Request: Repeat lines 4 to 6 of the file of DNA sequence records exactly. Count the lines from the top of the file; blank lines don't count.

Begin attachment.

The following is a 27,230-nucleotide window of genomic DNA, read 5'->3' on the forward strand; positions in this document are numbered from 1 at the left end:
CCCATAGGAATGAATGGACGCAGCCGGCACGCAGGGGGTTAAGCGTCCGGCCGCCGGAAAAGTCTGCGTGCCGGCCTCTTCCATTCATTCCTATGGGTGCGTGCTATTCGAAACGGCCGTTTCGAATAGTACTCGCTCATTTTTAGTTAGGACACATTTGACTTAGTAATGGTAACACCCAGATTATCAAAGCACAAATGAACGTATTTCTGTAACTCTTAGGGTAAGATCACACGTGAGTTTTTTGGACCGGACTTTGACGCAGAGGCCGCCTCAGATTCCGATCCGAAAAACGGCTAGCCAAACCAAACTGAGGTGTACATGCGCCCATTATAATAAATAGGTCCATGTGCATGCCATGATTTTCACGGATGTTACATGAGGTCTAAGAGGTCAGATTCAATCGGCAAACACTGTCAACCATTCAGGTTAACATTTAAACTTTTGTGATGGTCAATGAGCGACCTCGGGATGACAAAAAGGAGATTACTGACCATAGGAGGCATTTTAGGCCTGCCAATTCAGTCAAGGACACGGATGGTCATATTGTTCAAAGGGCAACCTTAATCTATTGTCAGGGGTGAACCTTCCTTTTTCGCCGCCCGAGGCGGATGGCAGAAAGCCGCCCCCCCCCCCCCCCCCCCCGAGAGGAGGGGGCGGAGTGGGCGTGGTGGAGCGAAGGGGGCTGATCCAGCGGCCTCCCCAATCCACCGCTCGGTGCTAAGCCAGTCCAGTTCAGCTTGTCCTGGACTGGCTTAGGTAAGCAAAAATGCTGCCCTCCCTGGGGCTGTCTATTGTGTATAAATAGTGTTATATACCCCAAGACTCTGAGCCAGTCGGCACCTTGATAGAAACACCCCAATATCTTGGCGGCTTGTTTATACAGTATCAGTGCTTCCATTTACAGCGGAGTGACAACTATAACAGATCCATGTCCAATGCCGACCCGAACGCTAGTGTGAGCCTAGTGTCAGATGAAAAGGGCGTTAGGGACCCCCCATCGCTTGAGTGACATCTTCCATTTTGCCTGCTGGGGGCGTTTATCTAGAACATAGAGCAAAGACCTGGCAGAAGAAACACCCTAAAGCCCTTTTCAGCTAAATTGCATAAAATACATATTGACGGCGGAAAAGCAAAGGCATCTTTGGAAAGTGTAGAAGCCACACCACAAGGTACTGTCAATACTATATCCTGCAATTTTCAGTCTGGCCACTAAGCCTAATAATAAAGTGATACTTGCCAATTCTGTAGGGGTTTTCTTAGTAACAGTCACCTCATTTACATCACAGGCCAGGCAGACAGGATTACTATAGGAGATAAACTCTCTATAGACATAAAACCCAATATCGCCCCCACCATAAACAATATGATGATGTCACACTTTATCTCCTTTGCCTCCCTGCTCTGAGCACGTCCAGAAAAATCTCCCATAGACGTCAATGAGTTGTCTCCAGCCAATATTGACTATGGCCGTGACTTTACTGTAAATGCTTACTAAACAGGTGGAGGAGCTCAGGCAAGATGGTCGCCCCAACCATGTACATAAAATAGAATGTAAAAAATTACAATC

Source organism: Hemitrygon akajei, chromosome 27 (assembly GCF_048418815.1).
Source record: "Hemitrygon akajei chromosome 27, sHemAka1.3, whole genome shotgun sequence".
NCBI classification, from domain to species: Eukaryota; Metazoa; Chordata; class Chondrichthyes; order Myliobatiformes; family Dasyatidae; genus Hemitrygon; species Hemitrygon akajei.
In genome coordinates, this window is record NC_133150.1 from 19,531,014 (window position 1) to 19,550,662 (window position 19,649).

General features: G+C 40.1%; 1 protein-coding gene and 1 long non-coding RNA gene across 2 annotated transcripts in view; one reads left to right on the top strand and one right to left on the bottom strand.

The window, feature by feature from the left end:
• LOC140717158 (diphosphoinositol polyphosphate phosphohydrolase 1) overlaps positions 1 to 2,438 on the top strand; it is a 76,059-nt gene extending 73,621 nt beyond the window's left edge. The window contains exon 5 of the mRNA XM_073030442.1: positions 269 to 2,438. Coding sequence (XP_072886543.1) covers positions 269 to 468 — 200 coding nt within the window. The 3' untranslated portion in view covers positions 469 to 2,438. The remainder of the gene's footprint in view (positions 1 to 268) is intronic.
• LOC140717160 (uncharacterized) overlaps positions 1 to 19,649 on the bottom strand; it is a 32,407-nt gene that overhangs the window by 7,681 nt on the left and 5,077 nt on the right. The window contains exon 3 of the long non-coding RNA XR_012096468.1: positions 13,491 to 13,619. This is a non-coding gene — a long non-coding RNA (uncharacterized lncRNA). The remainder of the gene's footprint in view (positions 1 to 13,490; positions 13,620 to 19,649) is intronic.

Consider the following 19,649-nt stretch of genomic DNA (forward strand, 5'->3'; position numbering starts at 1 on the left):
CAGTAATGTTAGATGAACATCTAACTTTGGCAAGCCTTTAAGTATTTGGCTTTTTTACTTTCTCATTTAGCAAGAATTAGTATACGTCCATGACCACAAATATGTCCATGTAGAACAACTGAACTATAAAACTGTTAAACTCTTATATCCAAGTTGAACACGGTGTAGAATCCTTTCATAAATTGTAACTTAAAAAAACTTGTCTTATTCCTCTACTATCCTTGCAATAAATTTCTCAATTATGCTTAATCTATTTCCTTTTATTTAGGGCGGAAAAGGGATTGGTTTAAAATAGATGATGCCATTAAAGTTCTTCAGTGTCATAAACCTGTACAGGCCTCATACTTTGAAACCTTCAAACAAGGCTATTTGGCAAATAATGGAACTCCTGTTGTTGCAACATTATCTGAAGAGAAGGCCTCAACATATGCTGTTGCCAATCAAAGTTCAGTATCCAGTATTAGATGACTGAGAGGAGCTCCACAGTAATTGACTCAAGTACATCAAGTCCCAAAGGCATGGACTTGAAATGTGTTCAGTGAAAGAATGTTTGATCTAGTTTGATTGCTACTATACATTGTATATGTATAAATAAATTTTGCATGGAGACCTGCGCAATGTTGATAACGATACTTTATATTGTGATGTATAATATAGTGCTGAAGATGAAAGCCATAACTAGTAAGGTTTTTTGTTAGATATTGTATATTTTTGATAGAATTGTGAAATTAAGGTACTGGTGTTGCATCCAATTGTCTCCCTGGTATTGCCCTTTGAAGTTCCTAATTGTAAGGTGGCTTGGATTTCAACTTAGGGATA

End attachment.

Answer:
Source record: "Hemitrygon akajei chromosome 27, sHemAka1.3, whole genome shotgun sequence".
NCBI classification, from domain to species: Eukaryota; Metazoa; Chordata; class Chondrichthyes; order Myliobatiformes; family Dasyatidae; genus Hemitrygon; species Hemitrygon akajei.
In genome coordinates, this window is record NC_133150.1 from 19,531,014 (window position 1) to 19,550,662 (window position 19,649).